Bennett impressed before Tommy John surgery, targets 2025 return


Age on opening day 2024: 23

How acquired: Drafted in second round in 2022 from University of Oklahoma

Ranking: No. 10 per MLB Pipeline, previously No. 10 per Baseball America before Nov. 6 top 10 update

MLB ETA: 2024
* Projected by MLB Pipeline

Signing bonus: $1,734,800

2023 levels: Single-A Fredericksburg and High-A Wilmington

2023 stats: 1-6, 3.14 ERA, 15 G, 15 GS, 63 IP, 60 H, 33 R, 22 ER, 4 HR, 16 BB, 73 SO, 4 HBP, 1.206 WHIP

Quotable: “We're excited about (Josiah) Gray, (MacKenzie) Gore and (Jake) Irvin in the big leagues, and then you got (Jackson) Rutledge and Cole Henry and (Jake) Bennett and that group of guys ... (Cade) Cavalli. That group of guys, they'll all be in the big leagues sometime in the near future.” – Mike Rizzo on 106.7 The Fan’s “The Sports Junkies” on Sept. 13, one week before news of Jake Bennett’s Tommy John surgery

2023 analysis: Bennett has followed fellow top pitching prospect Cade Cavalli everywhere since 2015, first at Bixby High School in Bixby, Okla., then as a Sooner at the University of Oklahoma and now to the Nationals’ minor league system.

The Nats originally drafted Bennett out of high school in the 39th round of the 2019 draft. But the left-hander stuck to his commitment to Oklahoma instead of signing as a pro. No matter because the Nats got him again three years later, this time in the second round, and signed him for full slot value as the No. 45 overall pick.

Bennett didn’t pitch in the minor leagues until this year due to his heavy workload in college last year, though he did throw some in instructs. Because of that he didn’t enter this season ranked as a top 30 Nats prospect by either MLB Pipeline or Baseball America.

But the 6-foot-6, 234-pound southpaw changed their minds quickly.

He posted a 1.93 ERA, 1.000 WHIP, 11.6 strikeout-per-nine-innings rate and 6.75 strikeout-to-walk rate in 42 innings over nine starts with Fredericksburg to start the season, earning a promotion to Wilmington in early June. Although he struggled with the tougher competition in High-A to the tune of a 5.57 ERA and 1.619 WHIP in 21 innings over six starts, he still had an 8.1 K/9 and 2.38 K/BB. With those first-half numbers, he cracked the top 10 of Nats prospects by both MLB Pipeline and Baseball America in their midseason rankings.

But Bennett missed all of July, with the Nats saying they were skipping his starts to give him extra rest. And then after three starts in August (in which he gave up 11 runs in seven innings), he was shut down for the season with the news coming out a month later that the 22-year-old had Tommy John surgery in early September, which included internal bracing, and will miss the entire 2024 season.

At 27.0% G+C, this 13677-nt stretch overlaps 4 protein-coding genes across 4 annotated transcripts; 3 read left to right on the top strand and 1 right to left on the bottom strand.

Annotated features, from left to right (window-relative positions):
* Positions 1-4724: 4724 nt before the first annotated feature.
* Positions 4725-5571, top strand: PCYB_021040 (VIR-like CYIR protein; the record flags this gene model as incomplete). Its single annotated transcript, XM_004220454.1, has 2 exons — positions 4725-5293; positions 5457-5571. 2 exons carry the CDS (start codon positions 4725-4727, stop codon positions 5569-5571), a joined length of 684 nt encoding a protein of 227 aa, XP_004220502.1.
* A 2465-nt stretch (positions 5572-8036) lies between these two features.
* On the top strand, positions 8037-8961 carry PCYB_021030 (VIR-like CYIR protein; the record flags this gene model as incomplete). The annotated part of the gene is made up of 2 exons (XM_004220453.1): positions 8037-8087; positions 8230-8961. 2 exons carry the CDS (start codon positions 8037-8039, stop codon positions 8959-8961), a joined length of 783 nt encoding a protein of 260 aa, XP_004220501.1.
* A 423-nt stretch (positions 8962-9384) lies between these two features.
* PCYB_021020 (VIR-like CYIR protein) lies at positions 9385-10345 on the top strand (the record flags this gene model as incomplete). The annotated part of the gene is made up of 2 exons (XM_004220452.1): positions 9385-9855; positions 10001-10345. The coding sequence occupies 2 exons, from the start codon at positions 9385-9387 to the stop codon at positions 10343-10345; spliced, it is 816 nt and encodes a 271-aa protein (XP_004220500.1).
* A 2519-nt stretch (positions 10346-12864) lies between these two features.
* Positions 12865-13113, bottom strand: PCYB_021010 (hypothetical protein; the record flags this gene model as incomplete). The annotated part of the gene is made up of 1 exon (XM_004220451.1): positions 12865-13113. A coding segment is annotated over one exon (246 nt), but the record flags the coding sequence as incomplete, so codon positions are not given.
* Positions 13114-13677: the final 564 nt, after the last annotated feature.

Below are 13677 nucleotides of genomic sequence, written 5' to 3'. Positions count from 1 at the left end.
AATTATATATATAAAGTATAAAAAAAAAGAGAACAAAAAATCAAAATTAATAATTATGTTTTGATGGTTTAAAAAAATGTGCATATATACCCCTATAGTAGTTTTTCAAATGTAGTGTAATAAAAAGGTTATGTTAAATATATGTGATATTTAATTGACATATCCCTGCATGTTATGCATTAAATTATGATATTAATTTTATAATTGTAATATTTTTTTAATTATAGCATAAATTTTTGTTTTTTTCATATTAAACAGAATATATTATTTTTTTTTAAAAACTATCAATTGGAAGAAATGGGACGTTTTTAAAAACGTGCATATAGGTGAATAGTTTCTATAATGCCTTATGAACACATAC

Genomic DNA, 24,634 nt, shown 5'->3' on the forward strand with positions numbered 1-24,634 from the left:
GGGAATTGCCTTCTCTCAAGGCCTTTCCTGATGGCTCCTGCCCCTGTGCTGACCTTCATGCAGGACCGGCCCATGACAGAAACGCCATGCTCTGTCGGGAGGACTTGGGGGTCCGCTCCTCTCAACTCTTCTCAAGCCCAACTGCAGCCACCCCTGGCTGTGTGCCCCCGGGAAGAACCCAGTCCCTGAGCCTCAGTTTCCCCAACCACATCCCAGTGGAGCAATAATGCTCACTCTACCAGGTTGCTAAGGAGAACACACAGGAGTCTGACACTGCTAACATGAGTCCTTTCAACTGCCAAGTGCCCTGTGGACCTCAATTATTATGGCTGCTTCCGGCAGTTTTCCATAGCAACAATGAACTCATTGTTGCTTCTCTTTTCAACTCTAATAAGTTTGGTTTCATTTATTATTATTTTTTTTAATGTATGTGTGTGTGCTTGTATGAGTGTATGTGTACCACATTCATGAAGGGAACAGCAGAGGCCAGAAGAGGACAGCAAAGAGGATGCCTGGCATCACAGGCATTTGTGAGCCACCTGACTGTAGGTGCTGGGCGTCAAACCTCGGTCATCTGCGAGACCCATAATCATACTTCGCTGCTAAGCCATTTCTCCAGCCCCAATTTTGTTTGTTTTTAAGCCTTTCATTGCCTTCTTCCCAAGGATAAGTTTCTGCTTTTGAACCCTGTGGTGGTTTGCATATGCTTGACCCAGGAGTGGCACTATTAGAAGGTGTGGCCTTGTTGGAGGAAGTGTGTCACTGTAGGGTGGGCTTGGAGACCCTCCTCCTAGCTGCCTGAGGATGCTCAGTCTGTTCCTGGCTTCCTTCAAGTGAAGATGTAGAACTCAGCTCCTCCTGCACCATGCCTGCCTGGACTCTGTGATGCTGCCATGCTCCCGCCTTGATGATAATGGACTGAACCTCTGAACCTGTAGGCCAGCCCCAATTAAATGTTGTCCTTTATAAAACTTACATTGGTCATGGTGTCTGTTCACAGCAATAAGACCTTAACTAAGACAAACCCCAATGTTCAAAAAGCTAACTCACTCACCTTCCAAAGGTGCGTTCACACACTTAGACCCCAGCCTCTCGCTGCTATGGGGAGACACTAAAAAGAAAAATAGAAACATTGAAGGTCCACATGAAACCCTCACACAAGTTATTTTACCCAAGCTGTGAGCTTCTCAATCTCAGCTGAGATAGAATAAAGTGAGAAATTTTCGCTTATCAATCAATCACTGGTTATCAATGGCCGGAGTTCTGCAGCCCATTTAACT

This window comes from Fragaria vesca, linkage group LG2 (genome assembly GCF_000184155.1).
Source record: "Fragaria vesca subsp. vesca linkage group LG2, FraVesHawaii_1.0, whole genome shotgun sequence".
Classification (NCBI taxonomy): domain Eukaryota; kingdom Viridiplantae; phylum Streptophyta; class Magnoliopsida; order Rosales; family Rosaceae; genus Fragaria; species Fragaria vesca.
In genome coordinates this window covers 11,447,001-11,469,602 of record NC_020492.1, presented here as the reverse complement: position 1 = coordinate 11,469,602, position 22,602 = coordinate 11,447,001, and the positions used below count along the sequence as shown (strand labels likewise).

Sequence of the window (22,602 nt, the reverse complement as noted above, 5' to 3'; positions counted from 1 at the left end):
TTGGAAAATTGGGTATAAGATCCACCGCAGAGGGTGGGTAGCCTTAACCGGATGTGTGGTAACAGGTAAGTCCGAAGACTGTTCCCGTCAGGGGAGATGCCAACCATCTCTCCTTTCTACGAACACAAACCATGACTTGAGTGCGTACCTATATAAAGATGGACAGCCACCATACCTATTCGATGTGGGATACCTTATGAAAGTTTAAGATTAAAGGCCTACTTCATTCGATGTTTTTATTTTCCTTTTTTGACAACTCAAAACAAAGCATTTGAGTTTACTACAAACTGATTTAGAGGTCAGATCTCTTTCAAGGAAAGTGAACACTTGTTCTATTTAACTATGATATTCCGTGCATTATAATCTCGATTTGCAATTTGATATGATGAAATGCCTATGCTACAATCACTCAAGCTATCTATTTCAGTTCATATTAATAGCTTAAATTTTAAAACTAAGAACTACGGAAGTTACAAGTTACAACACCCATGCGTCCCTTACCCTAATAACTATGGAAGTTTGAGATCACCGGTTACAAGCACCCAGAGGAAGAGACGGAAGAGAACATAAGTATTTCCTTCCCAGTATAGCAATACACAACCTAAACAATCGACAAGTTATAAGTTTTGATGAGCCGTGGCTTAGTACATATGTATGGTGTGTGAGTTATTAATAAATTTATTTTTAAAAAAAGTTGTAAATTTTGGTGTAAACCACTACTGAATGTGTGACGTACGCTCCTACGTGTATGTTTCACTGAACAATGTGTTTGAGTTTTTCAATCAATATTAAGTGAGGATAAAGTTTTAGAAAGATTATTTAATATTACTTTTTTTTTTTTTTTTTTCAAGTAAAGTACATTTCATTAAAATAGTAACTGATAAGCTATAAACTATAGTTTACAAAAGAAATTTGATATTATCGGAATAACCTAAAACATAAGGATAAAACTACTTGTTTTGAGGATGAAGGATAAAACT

2024 outlook: Bennett became the third top Nats pitching prospect to undergo serious surgery in the past year, following Cavalli’s Tommy John surgery (another thing the two have in common) in March and Henry’s thoracic outlet syndrome surgery at the end of last season.

With eyes toward 2025, there is still a lot to like about the lefty once he’s fully recovered.

Bennett usually sits around 91-94 mph with his above-average fastball. He has touched 98, but his post-Tommy John velocity will obviously be a big question mark. His 60-grade curveball is rated as his best pitch, sitting 82-85 mph as a great out-pitch against right-handers. His below-average slider is a work in progress as it hurt him against lefties, but reports say it still shows promise as it sweeps across the strike zone.

The Nats have been most impressed with Bennett’s control during his short time in the organization. He walked only 4.6 percent of batters over three seasons at Oklahoma and that only creeped up to 6.2 percent in his first professional season. He also did a great job of limiting the longball, only surrendering four homers this year for a 0.6 home-run-per-nine-innings rate.

Bennett should be good to go entering spring training in 2025, when he’ll be 24 and almost 1 ½ years removed from his Tommy John surgery. The Nats, of course, will still likely monitor his innings, but the stuff he showed in limited action this year could help him climb the organizational ladder quickly.

Once he reaches the big leagues, he projects to be a back-of-the-rotation starter.

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